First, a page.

This paper presents the results of measurements performed on α-quartz subjected to shear stress in dry conditions, to understand the relationship between the shear intensity and the resulting physical and chemical effects. If a shear stress of intensity higher than 100 MPa is applied continuously to alpha quartz crystals, they will tend to lose their crystallinity, progressively reduce their friction coefficient (Cof) and change into a low-order material, apparently amorphous under X-ray diffraction, but with a structure different from silica glass. Raman and Pair Distribution Function analyses suggested a structure like cristobalite, a silica polymorph well-known for its auxetic behavior, i.e., having a negative Poisson ratio. This elastic parameter pre-eminently controls the friction coefficient of the material and, if it is negative, the Cof lowering. As a result, the increase in low crystallinity cristobalite is sufficientto explain the lowering of the quartz friction coefficient up to values able to contribute, in principle, to the triggering processes of active faults. This allows hypothesizing a slip induction mechanism that does not include the need to have the interposition of layers of hydrated silica, as invoked by many authors, to justify the low friction coefficients that are achieved in shear stress tests on rocks abundant in quartz.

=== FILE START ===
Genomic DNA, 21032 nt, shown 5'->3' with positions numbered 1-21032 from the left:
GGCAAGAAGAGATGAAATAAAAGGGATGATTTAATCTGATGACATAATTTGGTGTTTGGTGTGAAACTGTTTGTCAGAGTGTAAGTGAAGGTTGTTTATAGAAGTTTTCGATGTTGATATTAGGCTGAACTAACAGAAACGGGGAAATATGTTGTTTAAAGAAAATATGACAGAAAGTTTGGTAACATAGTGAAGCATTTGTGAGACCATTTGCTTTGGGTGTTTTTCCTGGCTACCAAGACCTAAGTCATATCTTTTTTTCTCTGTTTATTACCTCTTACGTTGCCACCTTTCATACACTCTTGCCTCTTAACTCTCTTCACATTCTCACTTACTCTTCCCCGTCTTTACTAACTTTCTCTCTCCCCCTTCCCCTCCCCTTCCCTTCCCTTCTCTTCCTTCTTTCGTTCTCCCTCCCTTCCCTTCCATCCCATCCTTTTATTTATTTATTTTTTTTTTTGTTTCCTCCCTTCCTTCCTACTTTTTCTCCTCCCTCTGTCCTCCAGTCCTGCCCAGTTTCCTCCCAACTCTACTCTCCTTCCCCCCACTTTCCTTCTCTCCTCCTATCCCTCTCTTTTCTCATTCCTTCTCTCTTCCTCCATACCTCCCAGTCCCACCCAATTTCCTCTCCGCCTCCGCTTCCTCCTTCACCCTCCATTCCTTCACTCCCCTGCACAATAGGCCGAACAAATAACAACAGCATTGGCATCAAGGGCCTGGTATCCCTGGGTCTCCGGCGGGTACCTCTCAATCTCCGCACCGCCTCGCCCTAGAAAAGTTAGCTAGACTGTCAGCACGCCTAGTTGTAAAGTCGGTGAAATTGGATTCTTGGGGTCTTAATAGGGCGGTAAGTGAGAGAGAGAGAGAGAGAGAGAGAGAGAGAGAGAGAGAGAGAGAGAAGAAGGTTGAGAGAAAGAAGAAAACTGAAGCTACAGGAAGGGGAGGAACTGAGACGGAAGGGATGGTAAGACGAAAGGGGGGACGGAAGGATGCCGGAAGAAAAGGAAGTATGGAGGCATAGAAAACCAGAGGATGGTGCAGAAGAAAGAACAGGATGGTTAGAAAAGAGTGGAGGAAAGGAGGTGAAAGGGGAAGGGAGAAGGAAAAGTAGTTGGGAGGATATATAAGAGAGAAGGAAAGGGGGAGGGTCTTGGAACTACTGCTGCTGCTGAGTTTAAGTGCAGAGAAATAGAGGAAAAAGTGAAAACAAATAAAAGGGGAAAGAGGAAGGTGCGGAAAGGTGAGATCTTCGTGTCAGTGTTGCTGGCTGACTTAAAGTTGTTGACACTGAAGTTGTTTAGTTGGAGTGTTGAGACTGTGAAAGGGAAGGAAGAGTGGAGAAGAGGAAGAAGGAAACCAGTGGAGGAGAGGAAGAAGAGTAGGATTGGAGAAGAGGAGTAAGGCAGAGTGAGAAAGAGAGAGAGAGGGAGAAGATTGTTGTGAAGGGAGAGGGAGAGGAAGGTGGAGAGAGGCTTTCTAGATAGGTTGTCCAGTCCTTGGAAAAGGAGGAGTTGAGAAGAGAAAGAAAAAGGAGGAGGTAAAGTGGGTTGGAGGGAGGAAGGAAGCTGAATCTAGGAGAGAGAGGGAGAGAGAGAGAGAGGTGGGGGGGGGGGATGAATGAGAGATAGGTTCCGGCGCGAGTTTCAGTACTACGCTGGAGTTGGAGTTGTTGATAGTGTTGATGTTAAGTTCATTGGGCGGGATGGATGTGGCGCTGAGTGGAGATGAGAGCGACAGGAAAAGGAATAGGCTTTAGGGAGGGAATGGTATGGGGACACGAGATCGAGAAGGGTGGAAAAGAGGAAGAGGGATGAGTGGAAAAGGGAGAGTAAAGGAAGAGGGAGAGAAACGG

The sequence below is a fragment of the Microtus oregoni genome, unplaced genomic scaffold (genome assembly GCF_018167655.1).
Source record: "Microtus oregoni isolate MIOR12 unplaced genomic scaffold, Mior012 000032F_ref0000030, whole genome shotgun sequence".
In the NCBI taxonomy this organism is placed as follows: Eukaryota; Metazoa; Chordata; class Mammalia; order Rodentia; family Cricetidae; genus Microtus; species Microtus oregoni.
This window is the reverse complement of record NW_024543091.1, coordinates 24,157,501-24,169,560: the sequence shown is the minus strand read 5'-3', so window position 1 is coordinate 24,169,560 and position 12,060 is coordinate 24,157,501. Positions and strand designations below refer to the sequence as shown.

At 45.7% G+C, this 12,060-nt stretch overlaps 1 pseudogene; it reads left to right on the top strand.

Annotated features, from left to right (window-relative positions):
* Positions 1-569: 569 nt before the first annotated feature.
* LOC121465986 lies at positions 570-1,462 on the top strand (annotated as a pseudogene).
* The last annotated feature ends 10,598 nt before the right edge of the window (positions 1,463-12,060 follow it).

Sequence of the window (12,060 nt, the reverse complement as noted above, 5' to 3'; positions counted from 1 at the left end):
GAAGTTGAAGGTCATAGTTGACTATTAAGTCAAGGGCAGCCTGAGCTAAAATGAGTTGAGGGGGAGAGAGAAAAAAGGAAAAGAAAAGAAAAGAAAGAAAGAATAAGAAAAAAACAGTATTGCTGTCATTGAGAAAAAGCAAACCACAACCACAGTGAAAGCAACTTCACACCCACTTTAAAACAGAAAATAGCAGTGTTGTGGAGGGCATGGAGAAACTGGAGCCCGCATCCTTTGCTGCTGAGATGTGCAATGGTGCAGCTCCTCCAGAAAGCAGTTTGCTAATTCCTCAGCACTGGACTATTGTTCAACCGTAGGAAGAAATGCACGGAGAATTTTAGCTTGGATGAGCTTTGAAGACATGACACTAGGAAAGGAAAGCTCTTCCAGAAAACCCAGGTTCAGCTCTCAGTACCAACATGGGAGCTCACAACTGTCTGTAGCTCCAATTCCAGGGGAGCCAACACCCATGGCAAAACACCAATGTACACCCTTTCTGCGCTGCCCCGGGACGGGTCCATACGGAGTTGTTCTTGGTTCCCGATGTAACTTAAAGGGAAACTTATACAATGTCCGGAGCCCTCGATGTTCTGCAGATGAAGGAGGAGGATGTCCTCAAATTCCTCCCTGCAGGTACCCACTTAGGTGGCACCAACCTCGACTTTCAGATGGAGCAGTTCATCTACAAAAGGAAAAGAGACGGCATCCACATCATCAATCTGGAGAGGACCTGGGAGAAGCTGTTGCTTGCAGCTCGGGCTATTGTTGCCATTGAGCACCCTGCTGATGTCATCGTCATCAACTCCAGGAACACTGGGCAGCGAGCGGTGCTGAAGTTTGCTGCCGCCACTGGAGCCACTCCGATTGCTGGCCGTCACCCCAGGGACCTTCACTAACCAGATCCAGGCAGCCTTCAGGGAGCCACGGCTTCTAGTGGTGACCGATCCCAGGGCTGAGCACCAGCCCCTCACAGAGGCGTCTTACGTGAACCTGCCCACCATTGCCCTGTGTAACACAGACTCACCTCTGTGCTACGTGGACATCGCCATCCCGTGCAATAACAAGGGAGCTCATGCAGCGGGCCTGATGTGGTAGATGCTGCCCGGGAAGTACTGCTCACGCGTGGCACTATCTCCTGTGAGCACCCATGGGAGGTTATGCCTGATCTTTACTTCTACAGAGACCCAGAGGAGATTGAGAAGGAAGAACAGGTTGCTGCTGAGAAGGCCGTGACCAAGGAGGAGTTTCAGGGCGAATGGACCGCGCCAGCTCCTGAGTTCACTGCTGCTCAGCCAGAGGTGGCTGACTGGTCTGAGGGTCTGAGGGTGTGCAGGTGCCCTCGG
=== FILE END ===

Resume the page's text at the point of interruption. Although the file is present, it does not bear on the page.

This is an open access article distributed under the Creative Commons Attribution License
which permits unrestricted use, distribution, and reproduction in any medium, provided the original work is properly cited